• Sacred choral music from Armenia
End of concert approx. 12:20 pm.
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ABOUT THE PRODUCTION
Armenian sacred music is one of the oldest branches of the Eastern Christian musical culture. The main period in its development lasted roughly from the 5th to the 15th century. Christianity penetrated into Armenian reality in the middle of the 1st century, brought by Apostles St. Thaddeus and St. Bartholomew. In 301 AD, Christianity became the sole state religion in Armenia and in 405 AD St. Mesrop Mashtots created the Armenian alphabet. These events, along with the translation of the Bible have created prerequisites for the development of church culture.
The 5th century is considered the first important stage in developing of new independent sacred chants in addition to the existing biblical psalms and hymns. Until that time, the main form of musical organization of the church ceremony was psalmody. The psalms were sung to an Eight-mode system. In the 7th century these independent chants, adjacent to psalms and prophetic blessings, so called ktsurds, were compiled in a separate book, thus becoming a prototype for the Armenian Sharaknots (Hymnarium). Ktsurds served as a foundation for the main genre of Armenian sacred music, sharakan. Alongside of sharakans, later a highly developed type (genre) system of Armenian chants was formed.
By the early 8th century the khaz system – special musical notation for recording of sacred melodies – is beginning to develop. After the 15th century the khaz system was gradually declining. In the 19th the main medieval Liturgical hymns were re-recorded in New Armenian Notation and published, including Sharaknots, composed of more than 1800 sharakans. In the second half of the 19th century the sacred melodies reflecting the monodic thinking, along with Armenian folk songs became a foundation for Armenian school of homophonic/polyphonic music. One of the best examples of that art is Komitas’ Patarag (Liturgy).
Prof. Mher Navoyan, Artistic director of “Geghard” Vocal Ensemble
Motive Ouverture spirituelle, © Robert Mertens
31 July, 11:00
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Ex oriente lux: the sun rising in the East became a symbol for Christian faith – and remained a catchphrase even after the ‘East-West Schism’ had divided the disparate traditions of Christianity into a Western and an Eastern church. From the perspective of modern historians, this was not a singular event in 1054, but a process of estrangement stretching over decades, even centuries, due to increasing linguistic, cultural, political, economic and of course theological differences, culminating in the catastrophic sack of Christian Constantinople by an army of Venetian crusaders in 1204. It was no coincidence that the Eastern tradition chose to call itself ‘orthodox’ (literally, ‘right in religion’) – after all, it worshipped in Greek, the original language of the New Testament. Even the spoken word of God was music, and song its most intense augmentation: no instrument but the human voice was able to express the effect of the Holy Ghost adequately. This conviction, manifest in sumptuous choral works, was handed down to the various traditions rooted in the Eastern church, spreading geographically from Africa to Asia. Ensembles from Russia, Armenia, Greece, Lebanon, Egypt and Ethiopia will offer resounding examples of these different traditions.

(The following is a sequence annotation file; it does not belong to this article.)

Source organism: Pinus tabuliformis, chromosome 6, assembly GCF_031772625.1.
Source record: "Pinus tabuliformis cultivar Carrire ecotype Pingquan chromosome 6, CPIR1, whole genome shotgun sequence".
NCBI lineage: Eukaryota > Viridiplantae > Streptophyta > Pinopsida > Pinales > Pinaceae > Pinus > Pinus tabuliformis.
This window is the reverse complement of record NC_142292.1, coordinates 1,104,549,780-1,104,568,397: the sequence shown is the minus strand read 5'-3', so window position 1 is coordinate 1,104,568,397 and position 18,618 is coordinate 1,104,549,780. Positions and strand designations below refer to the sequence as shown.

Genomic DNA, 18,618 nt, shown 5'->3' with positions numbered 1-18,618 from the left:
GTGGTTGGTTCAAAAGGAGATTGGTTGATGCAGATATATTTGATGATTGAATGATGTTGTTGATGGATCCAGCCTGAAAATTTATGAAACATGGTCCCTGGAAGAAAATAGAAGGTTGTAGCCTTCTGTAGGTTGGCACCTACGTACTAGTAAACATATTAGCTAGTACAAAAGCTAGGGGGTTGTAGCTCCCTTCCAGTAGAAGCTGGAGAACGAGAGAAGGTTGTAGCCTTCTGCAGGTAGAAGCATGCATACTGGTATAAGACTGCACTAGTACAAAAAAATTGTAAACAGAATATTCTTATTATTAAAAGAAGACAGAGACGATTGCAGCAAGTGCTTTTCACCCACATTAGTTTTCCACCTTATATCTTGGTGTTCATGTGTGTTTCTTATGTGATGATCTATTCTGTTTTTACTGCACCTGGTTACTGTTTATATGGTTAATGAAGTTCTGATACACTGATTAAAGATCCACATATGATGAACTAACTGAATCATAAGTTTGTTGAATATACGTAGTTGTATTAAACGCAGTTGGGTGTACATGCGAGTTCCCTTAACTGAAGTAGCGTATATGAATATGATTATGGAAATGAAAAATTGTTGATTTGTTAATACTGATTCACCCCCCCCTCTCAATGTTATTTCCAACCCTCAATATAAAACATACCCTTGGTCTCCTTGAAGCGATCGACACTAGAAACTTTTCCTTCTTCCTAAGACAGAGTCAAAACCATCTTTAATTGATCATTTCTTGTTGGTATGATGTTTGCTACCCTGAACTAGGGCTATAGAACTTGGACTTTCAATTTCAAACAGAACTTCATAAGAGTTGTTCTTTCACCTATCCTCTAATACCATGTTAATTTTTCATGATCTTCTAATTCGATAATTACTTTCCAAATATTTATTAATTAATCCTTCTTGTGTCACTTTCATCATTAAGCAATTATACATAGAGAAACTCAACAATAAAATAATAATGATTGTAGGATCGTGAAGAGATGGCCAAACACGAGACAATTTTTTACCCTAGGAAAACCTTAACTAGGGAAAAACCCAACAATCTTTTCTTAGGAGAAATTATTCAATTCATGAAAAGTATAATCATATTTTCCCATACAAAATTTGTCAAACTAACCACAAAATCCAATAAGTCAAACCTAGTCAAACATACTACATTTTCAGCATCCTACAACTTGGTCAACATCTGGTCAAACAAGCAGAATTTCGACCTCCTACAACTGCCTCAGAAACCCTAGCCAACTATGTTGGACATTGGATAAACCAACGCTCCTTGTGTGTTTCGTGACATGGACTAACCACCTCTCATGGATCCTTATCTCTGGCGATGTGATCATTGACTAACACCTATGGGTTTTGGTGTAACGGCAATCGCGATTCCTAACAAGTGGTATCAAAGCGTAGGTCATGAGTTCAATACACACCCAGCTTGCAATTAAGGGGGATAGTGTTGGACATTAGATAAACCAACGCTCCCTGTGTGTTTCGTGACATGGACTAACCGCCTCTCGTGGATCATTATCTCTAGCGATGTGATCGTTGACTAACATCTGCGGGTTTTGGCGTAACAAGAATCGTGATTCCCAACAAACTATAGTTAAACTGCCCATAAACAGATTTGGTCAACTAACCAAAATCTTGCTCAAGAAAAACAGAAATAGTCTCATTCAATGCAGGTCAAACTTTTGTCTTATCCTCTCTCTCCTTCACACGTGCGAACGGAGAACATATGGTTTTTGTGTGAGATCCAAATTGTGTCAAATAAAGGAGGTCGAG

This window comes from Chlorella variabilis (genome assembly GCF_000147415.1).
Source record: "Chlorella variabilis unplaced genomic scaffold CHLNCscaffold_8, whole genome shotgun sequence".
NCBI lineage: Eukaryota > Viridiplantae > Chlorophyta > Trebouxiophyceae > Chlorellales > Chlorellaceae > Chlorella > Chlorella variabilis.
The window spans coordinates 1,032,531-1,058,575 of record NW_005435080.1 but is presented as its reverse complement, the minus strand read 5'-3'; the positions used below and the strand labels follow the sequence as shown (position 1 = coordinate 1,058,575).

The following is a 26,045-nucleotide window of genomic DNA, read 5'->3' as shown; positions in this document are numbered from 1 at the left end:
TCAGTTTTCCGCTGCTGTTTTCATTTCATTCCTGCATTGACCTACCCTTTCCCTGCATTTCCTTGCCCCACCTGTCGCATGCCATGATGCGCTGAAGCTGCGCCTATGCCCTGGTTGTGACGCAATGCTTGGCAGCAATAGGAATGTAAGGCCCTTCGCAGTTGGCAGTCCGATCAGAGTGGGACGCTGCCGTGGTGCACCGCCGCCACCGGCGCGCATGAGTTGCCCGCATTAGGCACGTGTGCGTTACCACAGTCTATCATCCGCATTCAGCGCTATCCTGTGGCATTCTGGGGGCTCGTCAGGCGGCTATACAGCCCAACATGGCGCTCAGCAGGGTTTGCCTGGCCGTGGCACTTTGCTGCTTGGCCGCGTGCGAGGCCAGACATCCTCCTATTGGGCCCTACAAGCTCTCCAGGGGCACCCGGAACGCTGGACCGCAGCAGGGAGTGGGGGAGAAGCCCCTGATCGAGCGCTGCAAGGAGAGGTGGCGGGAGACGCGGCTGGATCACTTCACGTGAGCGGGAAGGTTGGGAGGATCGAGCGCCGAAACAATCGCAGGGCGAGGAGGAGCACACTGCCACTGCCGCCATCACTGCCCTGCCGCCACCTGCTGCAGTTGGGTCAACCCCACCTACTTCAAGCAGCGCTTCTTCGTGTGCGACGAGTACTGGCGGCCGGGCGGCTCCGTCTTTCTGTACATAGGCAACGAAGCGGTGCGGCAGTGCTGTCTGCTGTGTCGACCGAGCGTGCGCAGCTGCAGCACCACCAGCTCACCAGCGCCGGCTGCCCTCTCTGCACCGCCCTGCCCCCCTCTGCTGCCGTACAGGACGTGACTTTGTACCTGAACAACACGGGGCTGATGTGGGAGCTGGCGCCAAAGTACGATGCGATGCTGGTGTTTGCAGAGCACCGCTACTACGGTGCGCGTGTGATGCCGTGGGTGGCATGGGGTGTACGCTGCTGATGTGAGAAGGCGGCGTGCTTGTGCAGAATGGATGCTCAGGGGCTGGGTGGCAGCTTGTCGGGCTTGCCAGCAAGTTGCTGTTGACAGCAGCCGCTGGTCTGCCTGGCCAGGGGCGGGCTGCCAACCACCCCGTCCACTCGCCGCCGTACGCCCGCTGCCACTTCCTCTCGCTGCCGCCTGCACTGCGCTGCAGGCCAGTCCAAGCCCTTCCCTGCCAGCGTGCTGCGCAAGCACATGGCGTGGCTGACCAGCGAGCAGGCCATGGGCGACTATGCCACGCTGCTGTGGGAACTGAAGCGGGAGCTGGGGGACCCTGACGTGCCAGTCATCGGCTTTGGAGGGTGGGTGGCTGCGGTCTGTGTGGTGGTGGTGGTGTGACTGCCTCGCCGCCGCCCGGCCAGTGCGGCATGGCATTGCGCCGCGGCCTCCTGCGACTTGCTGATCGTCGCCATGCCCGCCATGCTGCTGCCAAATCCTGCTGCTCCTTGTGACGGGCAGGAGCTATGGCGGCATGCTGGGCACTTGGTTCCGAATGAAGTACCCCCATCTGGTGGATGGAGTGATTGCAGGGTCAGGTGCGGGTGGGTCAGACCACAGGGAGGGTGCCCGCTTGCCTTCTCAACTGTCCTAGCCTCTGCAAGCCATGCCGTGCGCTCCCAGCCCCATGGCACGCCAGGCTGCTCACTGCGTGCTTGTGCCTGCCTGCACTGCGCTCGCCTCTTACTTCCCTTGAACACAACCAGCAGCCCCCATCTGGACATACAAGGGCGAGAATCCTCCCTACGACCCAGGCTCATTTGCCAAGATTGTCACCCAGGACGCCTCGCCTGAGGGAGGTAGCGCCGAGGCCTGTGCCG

Echoes of these can be detected in works like the large-scale Concerto for Choir by the native Russian Alfred Schnittke – in the anti-clerical Soviet Union in 1986, this was as much of a scandal as the religious fundaments of the music of Estonian Arvo Pärt, particularly revered in the West today. His musical self-discovery in the 1970s went hand in hand with his conversion to the Russian-Orthodox faith. In a sublimated form, the latter may have already been present in the Symphony of Psalms which Igor Stravinsky, himself Russian-Orthodox, expressly did not conceive as a symphony featuring sung psalms, but psalms in a symphonic setting.
The ‘Western’ programme of the Ouverture spirituelle mirrors the status of choral music in the Eastern church, especially in great oratorios written in the Catholic or Reformed traditions. Of course the tradition of beginning the series with Joseph Haydn’s Creationcontinues – conducted this year by Yannick Nézet-Séguin. It reaches its contemporary culmination with the world premiere of Peter Eötvös’s dramatic Halleluja – Oratorium balbulum; classical milestones include Mozart’s Mass in C minor at St. Peter and Beethoven’s Ninth Symphony. While the prophet in Eötvös’s work is afflicted with a stutter, the biblical Daniel in George Frederic Handel’s fascinating oratorio Belshazzar suffers no such impediment: summoned by the Babylonian king – truly a ‘monstrous human beast’, characterized by a pig’s grunt arising from the orchestra pit – Daniel interprets a mysterious writing on the wall (the well-known ‘menetekel’) to foretell his imminent end. The victorious Persian Cyrus liberates the Israelites from their Babylonian slavery: he too, appears as a light from the East.
Tanslated by Alexa Nieschlag
Disputationes as part of the Ouverture spirituelle
As in previous years, we are grateful that the Herbert Batliner European Institute will cooperate again with the Salzburg Festival, accompanying the Ouverture spirituelle with academic presentations and discussions. Complementing the concert programme focusing on Eastern Christianity, the Disputationes feature issues of intercultural and interreligious dialogue.
The first event takes place on July 22, 2016.
Three rounds of public conversations follow as part of the Ouverture spirituelle.
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